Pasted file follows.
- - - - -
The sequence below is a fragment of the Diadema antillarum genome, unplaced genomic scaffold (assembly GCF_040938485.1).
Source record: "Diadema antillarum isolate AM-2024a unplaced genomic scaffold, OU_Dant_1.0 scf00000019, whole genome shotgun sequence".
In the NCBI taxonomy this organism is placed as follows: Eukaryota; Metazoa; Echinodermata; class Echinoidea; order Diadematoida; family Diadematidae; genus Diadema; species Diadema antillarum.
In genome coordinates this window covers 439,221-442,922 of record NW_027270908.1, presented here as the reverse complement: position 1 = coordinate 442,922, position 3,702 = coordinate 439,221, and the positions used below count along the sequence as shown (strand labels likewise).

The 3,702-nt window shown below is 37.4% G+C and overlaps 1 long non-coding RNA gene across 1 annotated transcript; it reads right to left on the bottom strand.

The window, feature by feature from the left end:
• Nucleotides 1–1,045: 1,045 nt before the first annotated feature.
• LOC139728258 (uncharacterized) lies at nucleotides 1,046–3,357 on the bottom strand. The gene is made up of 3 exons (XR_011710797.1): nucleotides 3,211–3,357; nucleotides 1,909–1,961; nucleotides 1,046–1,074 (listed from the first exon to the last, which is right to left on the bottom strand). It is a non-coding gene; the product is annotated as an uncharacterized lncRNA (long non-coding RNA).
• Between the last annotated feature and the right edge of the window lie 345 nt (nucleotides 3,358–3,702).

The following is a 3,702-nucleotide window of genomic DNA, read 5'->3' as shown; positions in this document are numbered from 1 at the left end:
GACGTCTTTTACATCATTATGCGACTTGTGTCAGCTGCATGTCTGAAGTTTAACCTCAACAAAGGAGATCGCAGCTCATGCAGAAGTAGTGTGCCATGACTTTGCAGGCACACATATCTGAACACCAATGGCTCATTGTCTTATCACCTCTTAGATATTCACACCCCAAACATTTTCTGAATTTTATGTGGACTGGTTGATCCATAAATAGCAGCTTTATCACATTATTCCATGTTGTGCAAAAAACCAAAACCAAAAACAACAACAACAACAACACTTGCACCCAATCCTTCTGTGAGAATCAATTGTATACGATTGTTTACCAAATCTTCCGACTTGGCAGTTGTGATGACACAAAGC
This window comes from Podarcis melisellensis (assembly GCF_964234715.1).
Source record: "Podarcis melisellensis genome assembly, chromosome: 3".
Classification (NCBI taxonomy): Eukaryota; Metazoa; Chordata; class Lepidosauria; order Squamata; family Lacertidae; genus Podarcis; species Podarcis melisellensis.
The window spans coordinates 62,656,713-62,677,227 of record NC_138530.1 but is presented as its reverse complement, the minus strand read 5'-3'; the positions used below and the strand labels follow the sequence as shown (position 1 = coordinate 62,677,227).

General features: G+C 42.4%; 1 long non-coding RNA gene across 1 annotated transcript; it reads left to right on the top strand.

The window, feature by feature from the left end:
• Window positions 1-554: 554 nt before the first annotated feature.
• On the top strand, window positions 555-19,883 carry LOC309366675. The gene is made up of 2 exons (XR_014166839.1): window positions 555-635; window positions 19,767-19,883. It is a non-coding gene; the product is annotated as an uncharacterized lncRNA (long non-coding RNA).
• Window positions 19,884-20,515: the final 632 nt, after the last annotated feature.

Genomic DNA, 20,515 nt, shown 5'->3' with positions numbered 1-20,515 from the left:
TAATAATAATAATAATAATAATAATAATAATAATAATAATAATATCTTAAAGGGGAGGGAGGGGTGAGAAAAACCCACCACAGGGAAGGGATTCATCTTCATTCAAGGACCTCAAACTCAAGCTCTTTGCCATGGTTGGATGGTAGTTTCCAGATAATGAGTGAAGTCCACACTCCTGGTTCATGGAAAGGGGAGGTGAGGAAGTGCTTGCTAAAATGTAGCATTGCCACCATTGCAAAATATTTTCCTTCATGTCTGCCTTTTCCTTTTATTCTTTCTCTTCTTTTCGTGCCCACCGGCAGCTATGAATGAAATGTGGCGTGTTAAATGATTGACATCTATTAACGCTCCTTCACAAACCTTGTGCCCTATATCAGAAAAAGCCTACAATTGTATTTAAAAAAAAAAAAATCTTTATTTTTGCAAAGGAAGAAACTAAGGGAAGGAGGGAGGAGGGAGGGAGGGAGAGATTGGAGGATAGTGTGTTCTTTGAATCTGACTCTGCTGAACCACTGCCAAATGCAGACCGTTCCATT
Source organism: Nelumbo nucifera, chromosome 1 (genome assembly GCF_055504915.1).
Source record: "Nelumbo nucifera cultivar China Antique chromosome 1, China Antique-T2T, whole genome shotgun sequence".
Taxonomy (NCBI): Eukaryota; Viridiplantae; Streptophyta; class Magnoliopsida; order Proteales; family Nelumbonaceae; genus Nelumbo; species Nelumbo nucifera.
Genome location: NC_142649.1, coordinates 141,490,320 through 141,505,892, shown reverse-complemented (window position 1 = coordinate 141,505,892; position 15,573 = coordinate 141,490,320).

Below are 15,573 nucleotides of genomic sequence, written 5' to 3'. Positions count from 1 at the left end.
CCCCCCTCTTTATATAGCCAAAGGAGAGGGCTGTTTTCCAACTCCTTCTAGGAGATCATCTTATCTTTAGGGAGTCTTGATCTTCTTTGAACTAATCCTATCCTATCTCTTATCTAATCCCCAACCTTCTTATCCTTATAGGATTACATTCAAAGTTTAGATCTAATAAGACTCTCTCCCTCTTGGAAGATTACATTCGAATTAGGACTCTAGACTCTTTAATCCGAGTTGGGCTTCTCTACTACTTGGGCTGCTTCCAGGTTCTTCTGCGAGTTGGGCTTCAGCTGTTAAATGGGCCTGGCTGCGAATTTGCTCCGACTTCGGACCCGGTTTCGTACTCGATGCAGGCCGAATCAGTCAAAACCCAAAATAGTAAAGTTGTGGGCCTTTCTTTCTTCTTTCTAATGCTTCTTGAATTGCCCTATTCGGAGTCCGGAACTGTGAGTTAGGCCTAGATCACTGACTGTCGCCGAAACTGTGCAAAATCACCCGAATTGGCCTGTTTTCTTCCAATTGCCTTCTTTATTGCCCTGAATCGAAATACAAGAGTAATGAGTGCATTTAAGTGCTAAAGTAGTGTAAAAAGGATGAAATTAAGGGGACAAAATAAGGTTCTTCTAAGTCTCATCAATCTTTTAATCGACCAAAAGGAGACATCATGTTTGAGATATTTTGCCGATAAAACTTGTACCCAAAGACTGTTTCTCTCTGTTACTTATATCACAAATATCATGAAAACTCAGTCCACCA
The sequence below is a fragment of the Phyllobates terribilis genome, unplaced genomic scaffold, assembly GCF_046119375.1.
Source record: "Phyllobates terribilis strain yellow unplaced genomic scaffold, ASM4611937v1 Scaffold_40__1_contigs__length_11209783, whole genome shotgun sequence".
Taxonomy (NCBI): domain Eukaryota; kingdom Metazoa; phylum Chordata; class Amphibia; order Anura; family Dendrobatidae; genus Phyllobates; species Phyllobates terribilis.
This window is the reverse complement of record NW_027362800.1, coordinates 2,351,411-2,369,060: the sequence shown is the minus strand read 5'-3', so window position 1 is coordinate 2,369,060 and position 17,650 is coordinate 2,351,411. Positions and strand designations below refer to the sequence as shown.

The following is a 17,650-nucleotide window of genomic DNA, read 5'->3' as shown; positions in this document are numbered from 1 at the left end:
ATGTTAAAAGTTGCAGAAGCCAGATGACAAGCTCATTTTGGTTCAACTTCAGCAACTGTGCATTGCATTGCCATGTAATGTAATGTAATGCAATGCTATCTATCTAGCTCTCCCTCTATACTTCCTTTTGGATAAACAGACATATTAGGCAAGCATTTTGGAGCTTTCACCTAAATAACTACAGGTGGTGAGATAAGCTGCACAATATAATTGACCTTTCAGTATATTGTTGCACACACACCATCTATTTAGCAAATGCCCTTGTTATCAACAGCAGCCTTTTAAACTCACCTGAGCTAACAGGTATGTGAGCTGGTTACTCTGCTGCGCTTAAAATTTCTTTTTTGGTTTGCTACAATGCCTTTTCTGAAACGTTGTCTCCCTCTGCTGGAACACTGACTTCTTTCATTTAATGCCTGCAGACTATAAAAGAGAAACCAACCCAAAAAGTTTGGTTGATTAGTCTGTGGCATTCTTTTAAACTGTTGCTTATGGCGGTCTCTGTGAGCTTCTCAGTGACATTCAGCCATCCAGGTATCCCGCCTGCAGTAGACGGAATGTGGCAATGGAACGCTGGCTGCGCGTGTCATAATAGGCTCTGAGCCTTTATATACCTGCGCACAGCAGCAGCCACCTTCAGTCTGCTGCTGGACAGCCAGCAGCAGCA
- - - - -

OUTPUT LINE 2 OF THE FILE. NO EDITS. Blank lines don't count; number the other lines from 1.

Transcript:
Source record: "Diadema antillarum isolate AM-2024a unplaced genomic scaffold, OU_Dant_1.0 scf00000019, whole genome shotgun sequence".